Advertising: US vs. UK
The British Independent newspaper has an entertaining article that compares the US and UK's advertising industries. Here are some of the highlights:British admen learn fast in America. They learn that...
The British Independent newspaper has an entertaining article that compares the US and UK’s advertising industries. Here are some of the highlights:
British admen learn fast in America. They learn that advertising’s an altogether different game, not just a vastly bigger one – actually not a game at all, nor a branch of arts and entertainment, but a business, almost as mainstream as, say, accountancy.
Viewed from commercial America, British advertising looks like something bent out of shape by a culture so consumed with embarrassment it can’t look a salesman in the eye when he’s making a pitch, particularly if that pitch is laden shoulder high with emotion – love of country, family or God. From a mainstream US perspective our quirky elliptical leave-them-guessing advertising approach is kind of charming, but kind of unworkable too in America, with its fragmented audiences and ethnicities, its raging sensitivities and, above all, its huge risks. American advertising is risk averse because there’s so much at stake with those huge clients and their mega-spends. It means everything is researched to death so all backs are covered.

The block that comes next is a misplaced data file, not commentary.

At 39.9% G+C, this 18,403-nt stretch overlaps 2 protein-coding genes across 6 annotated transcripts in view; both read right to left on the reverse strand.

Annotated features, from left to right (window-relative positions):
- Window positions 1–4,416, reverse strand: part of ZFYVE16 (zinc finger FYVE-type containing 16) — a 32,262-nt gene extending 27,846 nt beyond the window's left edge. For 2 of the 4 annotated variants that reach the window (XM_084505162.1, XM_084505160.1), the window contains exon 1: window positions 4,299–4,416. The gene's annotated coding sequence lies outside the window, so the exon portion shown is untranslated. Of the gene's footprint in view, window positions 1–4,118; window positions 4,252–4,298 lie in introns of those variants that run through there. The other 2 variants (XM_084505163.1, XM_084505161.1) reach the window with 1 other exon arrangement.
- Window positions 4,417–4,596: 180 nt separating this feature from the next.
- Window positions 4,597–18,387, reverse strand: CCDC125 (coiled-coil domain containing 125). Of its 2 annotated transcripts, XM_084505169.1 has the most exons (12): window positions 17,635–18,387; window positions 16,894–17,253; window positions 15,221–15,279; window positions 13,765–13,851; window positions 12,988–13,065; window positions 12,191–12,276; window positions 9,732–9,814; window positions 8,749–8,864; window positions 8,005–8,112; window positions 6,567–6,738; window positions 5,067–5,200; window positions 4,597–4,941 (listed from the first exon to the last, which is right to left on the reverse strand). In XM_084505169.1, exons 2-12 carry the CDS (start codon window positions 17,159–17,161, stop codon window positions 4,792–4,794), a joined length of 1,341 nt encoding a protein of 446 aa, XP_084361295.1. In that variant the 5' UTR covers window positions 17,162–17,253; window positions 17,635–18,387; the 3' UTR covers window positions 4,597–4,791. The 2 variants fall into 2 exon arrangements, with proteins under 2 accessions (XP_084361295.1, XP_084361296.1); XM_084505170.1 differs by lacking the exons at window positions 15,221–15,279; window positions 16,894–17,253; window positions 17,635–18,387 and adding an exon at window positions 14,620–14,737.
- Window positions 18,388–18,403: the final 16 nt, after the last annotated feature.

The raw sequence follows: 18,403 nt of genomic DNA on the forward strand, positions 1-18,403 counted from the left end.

The style and culture of advertising agencies themselves – and particularly the giant Madison Avenue houses – are very different too. There’s size for a start. A major like Ogilvy and Mather will have 3,000-plus people working in its New York office. At that scale the whole thing has to be run in a very grown-up way, and the "suits" (client handlers) dress very sensibly indeed. It’s more … businesslike. Everything seems older too. The big agencies have senior statesmen who are practically Blake Carrington, whereas we know that in London agencies the over-50s are quietly defenestrated in favour of children with spiked hair and drop-crotch jeans.
In Britain, advertising and its people are socially smart in the wider world in direct ratio to their distance from hard selling and their resemblance to the arts and entertainment. And advertising people definitely take their place in our great world.
In America, advertising isn’t that socially glamorous – they’ve got Hollywood after all – and its practitioners aren’t so famous, but they make millions and it’s an acceptable career choice for a decent MBA graduate who thinks creativity is something best left to window-dressers.